Who’s Margo?

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On top of the Ak Baital pass, 4655m – Tajikistan

“She who succeeds in gaining the mastery of the bicycle will gain the mastery of life.”

-Frances E. Willard, How I Learned to Ride the Bicycle

Hi, I’m Tara – so why the pen name?  You have probably heard of Marco Polo – one of the most famous silk route explorers of the 13th century. I created this blog to document my solo, unsupported cycling adventure  roughly following the silk routes stretching across the Asian continent. While I am certainly no Marco Polo, I can pay tribute to his endeavours through “Margo” Polo. And as it turned out, the Silk Routes were just the beginning for Margo.

In May 2015 I had a set plan. I would cycle for 1.5 years starting in Ulaanbatar, Mongolia and finish in Cape Town, South Africa. I crossed  Mongolia, Xinjiang province in China, Pakistan’s Karakoram highway, the Indian Himalaya and the Pamirs in Kyrgyzstan and Tajikistan. Then, I  hit a bit of a bump in the road and plans changed, along with my outlook for this ride. For various reasons, I decided to postpone my Africa trip and return to Asia and then move on to Australia. I now view my journey as a chosen way of life and not a quest to cycle around the world following a particular line. That current line is pretty random and non-sensical anyway.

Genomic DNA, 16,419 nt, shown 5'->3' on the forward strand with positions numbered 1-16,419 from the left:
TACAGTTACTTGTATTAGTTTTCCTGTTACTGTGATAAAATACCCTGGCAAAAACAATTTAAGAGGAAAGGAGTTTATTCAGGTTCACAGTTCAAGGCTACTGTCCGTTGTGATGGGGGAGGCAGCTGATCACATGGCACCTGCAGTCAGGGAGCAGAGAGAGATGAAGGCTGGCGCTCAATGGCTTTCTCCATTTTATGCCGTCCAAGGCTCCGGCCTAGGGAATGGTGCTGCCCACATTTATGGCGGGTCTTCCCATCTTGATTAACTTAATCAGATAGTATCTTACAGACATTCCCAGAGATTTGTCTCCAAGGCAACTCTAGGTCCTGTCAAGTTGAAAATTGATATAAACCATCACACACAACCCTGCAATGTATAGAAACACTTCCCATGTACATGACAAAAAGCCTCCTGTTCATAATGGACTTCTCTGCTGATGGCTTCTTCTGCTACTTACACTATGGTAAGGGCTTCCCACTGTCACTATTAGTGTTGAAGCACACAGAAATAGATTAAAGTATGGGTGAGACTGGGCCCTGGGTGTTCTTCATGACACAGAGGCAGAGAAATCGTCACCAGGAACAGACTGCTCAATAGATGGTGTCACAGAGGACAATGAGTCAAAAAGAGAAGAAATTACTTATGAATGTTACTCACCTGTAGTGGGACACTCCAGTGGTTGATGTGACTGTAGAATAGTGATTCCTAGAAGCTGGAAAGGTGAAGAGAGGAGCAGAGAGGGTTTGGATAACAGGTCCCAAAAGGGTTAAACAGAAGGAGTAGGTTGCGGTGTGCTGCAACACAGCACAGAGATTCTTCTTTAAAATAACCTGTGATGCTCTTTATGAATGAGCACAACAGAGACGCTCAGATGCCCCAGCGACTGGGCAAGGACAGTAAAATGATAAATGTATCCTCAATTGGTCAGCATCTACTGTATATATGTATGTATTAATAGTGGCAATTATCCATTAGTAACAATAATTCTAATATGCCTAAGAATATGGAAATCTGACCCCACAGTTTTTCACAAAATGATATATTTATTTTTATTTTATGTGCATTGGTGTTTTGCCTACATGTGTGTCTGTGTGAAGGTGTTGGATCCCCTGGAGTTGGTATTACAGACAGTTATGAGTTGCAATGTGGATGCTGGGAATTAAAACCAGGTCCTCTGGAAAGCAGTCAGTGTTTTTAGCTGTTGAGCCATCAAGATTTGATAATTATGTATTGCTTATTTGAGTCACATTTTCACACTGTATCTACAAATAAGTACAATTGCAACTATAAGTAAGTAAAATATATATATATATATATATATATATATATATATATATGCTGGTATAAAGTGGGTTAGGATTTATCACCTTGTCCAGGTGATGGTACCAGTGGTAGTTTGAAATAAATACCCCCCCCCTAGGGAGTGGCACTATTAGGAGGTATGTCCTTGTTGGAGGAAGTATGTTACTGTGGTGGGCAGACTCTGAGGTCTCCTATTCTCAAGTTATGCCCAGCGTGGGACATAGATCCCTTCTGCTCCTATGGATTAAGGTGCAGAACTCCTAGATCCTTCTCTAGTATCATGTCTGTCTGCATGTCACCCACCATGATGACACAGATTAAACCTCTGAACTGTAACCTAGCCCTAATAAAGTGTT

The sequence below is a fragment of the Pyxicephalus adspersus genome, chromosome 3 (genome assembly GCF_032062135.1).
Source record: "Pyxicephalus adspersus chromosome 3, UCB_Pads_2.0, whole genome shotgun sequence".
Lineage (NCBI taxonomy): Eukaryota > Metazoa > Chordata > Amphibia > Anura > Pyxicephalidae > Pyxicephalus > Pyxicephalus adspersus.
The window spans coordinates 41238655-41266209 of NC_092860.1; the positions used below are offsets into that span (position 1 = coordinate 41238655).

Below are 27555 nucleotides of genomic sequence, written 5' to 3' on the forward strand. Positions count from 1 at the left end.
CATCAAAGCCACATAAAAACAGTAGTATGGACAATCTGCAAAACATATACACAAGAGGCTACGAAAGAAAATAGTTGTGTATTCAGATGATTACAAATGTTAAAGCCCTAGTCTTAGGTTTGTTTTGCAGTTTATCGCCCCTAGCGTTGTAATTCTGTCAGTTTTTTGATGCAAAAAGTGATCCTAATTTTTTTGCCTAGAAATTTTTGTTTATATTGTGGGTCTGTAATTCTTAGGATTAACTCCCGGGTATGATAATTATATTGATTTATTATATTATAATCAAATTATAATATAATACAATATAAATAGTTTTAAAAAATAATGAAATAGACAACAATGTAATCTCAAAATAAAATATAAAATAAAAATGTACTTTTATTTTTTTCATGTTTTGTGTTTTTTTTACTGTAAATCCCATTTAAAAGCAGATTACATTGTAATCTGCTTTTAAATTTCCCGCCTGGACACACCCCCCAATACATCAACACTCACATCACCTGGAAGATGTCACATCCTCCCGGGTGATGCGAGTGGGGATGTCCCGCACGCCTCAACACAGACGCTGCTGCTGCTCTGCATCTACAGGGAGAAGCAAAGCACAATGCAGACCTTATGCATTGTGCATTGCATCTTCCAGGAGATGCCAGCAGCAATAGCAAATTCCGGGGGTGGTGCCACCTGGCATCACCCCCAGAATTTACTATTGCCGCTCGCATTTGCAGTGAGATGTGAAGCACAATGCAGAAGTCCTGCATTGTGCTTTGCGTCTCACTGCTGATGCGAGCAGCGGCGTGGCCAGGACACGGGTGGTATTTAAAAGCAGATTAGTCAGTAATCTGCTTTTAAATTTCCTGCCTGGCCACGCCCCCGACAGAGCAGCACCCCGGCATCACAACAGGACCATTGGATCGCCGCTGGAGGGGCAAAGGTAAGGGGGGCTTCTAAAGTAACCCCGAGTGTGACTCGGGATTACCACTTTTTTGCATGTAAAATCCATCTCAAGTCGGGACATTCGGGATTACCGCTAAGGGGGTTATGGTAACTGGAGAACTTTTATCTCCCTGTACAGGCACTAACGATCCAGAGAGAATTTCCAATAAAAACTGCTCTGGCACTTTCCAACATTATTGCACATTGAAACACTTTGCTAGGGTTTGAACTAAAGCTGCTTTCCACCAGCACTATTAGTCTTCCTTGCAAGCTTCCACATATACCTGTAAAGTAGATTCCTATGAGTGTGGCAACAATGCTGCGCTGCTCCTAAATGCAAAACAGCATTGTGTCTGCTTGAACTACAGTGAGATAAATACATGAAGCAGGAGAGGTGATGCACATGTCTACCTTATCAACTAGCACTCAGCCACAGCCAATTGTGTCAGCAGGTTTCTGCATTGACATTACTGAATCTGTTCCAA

So why have I chosen to lead this kind of life? and by bicycle?

Here is a bit of my own story.

Before I travelled anywhere on my own, I was a cyclist. My dad, a lifelong rider, got me into the sport as pre-teen. I never seriously competed, mainly seeing how far I could go and not how fast. In my late teens we joined a recreational endurance club called Randonneurs in my hometown Toronto, Ontario, where we would cycle anywhere from 60 to 300km in a day. I loved pedalling for hours on end through the Southern Ontario countryside. Riding gave me the feeling of unsurpassed freedom – a type of meditative state that is unique and unmatched even to this day.

Then, I discovered  travel. At 24 years old, I backpacked for 4 months solo around South America. A few months previous to this trip I read Neil Peart’s “The Masked Rider: Cycling in West Africa” about a cycling tour he did through Cameroon. This set the wheels in motion. The thought of combining two of my favourite things in the world seemed too perfect. I liked the way that Peart described bicycle travel as moving at “people speed.” The bicycle allowed him to reach remote areas where buses seldom stopped, travelling at a pace slow enough to really experience the local life.

My first cycling tour took place on the Friendship Highway from Lhasa to Kathmandu in 2011. Following that, I embarked on my first solo tour 3 month tour from Kunming to Bangkok. A year later I rejoined with friends from the Friendship Highway to cycle Patagonia. To fund these trips, I have worked in the forestry industry in Canada for the last 10 years.

After 1.5 years of travelling I ran out of my money and now I am working as I go to fund my trip. So far I have worked in Australia as a treeplanter, a tough and wonderful job that I did in Canada for six seasons.

How long I plan to remain on the road is currently unknown. I will continue to do what I love most. For me, the perfect day is bumping along a dirt road through the mountains without a soul in sight.

Thank you for stopping by to read my stories – there will be many more to tell.